Risk-Taking & Perfection

By Ashley Lane

"It doesn't interest me how old you are. I want to know if you will risk looking like a fool for love, for your dream, for the adventure of being alive.” 

-The Invitation by Oriah Mountain Dreamer

In the weeks before I came to Georgetown, I received a little book in the mail from a mysterious group of people who I distantly knew as the leaders of my pre-orientation program, FOCI. In this book, I came across this excerpt from The Invitation, which was used in one of our application prompts. The question was this: when was the last time you chanced looking like a fool for love, for your dream, for the adventure of being alive? For the first time, I was forced to ask myself ,when was the last time I did something brave – something truly, completely, nearly foolishly – brave?

I found the answer to be more difficult than anticipated, which I largely attribute to the fact that for the majority of my life, my goal has been perfection. Striving for excellence is one matter: it pushes you to move towards improvement, to perform the best that you can. Striving for perfection is another matter, however: it pushes you towards an unattainable ideal, which can have dangerous consequences. For me, striving towards perfection led to a fear of failure – a fear of making mistakes, a fear of being wrong – and as a result, a fear of taking risks.

Reshma Saujani, founder of Girls Who Code, argues that this fear is not uncommon in women and girls in her TED talk “Teach girls bravery, not perfection.” Saujani starts by describing her failed run for Congress in 2012, which she says was “the first time in my entire life that I had done something that was truly brave, where I didn’t worry about being perfect.” She argues that women have been socialized to aspire to perfection, and as a result, are overly cautious, avoiding risk and failure. Studies show that it is not a question of ability between men and women that keeps women out of certain fields, as proven by one particular study quoted by Saujani that found fifth grade girls to be outperforming boys in every subject. Instead, the difference is in how we socialize boys and girls. As Saujani says, “we are raising our girls to be perfect, and we’re raising our boys to be brave.” After watching Miss Representation at GUWIL’s last meeting, I believe that we are able to see this socialization clearly just by taking a look at the media. The media propagates the idea that in order for women to get anywhere or to be anyone – to be successful, or famous, or well-liked – they must have the perfect appearance, the perfect personality, the perfect relationship, and the list goes on. On the other hand, the media portrays successful men as strong, powerful, and courageous, teaching boys to value bravery and encouraging them to take risks.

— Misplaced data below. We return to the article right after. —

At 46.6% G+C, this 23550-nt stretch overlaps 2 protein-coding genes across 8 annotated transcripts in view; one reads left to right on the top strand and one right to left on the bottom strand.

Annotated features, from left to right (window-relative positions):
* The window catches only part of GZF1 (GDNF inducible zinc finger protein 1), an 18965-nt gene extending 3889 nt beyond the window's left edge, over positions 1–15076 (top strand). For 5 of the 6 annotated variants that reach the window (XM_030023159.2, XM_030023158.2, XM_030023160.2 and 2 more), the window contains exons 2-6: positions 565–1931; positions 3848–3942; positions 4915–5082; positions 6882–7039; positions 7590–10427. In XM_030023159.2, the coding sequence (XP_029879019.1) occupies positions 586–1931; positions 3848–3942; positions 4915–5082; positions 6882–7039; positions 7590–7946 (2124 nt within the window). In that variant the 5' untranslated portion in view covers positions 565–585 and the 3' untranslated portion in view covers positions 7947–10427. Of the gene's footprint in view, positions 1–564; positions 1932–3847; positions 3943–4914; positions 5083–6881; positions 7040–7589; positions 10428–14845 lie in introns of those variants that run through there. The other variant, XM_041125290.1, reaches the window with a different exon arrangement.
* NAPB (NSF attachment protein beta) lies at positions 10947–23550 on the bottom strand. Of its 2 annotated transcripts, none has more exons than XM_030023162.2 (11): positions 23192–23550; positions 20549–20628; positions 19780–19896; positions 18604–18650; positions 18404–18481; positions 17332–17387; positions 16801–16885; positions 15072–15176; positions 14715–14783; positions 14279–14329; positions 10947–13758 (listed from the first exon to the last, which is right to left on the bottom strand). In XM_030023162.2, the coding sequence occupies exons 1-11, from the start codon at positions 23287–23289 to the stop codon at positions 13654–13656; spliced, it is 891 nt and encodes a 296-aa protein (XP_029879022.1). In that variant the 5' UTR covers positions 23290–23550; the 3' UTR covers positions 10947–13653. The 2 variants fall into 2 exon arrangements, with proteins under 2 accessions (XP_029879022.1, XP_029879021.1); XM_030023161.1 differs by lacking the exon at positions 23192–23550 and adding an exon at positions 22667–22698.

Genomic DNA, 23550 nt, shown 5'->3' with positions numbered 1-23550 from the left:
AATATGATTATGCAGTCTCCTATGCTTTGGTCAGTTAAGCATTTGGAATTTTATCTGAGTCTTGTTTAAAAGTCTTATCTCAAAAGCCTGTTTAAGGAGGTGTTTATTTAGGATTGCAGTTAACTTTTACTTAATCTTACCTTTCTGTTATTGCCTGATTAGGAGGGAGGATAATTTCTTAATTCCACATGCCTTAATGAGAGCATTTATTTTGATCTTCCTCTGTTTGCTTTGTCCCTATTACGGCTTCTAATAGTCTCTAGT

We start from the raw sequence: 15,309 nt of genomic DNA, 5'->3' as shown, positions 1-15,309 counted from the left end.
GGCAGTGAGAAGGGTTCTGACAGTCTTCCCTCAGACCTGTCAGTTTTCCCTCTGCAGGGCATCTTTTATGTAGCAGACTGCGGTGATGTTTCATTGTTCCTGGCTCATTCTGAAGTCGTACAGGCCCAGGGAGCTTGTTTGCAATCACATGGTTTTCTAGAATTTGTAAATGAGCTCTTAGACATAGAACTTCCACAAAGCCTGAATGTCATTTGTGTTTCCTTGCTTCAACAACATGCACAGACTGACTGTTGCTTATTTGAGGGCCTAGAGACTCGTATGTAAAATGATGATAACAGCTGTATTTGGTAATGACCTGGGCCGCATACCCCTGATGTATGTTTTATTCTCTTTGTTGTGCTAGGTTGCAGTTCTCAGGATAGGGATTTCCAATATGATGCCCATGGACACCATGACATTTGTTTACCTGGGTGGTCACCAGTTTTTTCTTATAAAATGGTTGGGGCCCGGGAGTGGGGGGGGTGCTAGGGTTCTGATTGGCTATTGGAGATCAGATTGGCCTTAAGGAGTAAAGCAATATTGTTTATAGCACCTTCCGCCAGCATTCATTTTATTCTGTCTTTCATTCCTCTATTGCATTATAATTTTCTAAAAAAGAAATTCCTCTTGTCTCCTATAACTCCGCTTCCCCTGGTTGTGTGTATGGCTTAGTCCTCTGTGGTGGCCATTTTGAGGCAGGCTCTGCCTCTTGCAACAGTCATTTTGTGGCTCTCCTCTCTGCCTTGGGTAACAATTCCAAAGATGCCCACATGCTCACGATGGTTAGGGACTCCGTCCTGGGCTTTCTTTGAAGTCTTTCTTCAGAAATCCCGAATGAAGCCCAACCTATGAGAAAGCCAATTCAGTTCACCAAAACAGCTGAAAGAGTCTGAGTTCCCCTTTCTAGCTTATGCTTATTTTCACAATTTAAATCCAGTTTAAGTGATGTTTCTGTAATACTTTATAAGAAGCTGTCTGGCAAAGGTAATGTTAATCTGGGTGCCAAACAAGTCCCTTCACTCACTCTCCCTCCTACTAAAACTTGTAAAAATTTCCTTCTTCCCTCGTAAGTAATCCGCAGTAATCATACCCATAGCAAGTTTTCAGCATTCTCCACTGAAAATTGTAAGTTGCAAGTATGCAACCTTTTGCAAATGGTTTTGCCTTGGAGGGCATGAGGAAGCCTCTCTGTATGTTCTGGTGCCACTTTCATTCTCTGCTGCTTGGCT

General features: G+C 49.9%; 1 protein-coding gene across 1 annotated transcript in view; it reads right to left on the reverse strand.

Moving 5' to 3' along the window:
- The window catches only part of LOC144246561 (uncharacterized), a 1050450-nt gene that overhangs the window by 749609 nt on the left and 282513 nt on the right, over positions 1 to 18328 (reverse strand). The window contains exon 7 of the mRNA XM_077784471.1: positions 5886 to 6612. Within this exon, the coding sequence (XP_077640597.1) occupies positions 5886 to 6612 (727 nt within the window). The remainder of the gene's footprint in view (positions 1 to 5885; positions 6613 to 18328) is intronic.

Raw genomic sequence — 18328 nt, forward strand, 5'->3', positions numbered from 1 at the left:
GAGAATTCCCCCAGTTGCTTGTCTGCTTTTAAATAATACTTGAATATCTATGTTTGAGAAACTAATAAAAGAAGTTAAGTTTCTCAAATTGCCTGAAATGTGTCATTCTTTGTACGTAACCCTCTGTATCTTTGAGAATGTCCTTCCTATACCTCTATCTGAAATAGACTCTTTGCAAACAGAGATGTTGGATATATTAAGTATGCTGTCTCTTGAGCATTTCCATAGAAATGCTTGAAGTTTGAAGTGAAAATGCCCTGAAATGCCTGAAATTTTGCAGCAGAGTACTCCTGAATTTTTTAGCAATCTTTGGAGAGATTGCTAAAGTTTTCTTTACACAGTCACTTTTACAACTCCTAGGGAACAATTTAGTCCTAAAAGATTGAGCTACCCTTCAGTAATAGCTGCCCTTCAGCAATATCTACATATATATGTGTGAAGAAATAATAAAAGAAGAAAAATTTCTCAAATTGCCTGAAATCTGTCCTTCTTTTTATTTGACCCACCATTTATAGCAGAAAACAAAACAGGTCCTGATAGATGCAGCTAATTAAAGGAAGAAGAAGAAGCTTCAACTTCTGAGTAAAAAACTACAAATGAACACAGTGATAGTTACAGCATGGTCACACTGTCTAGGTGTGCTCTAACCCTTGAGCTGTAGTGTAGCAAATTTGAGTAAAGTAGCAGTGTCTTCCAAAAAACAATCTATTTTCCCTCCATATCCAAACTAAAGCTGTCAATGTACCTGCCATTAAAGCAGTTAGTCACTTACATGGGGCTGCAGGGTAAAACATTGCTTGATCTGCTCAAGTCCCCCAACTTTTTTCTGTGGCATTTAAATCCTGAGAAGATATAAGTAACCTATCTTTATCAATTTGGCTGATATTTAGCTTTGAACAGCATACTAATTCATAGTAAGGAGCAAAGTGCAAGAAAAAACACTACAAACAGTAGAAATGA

So how does socialization of perfection and what Saujani calls our “bravery deficit” play into women in leadership? Taught to avoid taking risks, women are more likely to gravitate towards careers they know they will be successful in. As a result, we see women underrepresented in a number of fields that can be perceived to involve more risk-taking, from STEM to politics. Furthermore, Saujani argues that simply “leaning in” is not enough because “even when we are ambitious, even when we are leaning in, that socialization of perfection has caused us to take [fewer] risks in our careers.” Innovation, leadership, and change require risk-taking, and we have lost out on the extent women have to offer to our society simply because we are not socializing our girls to be brave.

But it doesn’t have to be this way. We can undo this socialization of perfection. Saujani found that by teaching girls to code, she was also teaching them to be brave through the trial and error and perseverance that coding requires. But this alone, Saujani argues, is not enough; she believes that we must “combine it with building a sisterhood that lets girls know they are not alone.” It starts in offices, in universities, and in schools. It starts with organizations like Girls Who Code and GUWIL, with building networks and communities of women who support one another. It starts with us, with us encouraging and supporting all of the young women in our lives to be imperfect, to take risks. In reminding each other of this, however, we shouldn’t forget to do the difficult work of allowing ourselves be imperfect too.

You may now be wondering how I responded to the question: when was the last time I did something truly brave? At that point in my life, it was applying and coming here to Georgetown. I left behind the tiny midwestern bubble I had always known and flew six hundred miles away, on my own into uncharted territory. In my first week, I was launched into the most incredible, challenging, and rewarding experience that I have ever had. FOCI was truly transformative, and what I learned and experienced during this week has guided my time here ever since. My journey at Georgetown began with taking a risk; it began with accepting my invitation. I firmly believe that when we risk the most, we also have the opportunity to grow and gain the most. In the end, seeking bravery will take you farther than seeking perfection ever will. So I challenge you to accept your invitation, to take the leap – for your dream, for whatever it is you are seeking – not just for what may be waiting on the other side, but also for what you may discover, about the world and about yourself, along the way.        

Source: https://www.ted.com/talks/reshma_saujani_teach_girls_bravery_not_perfection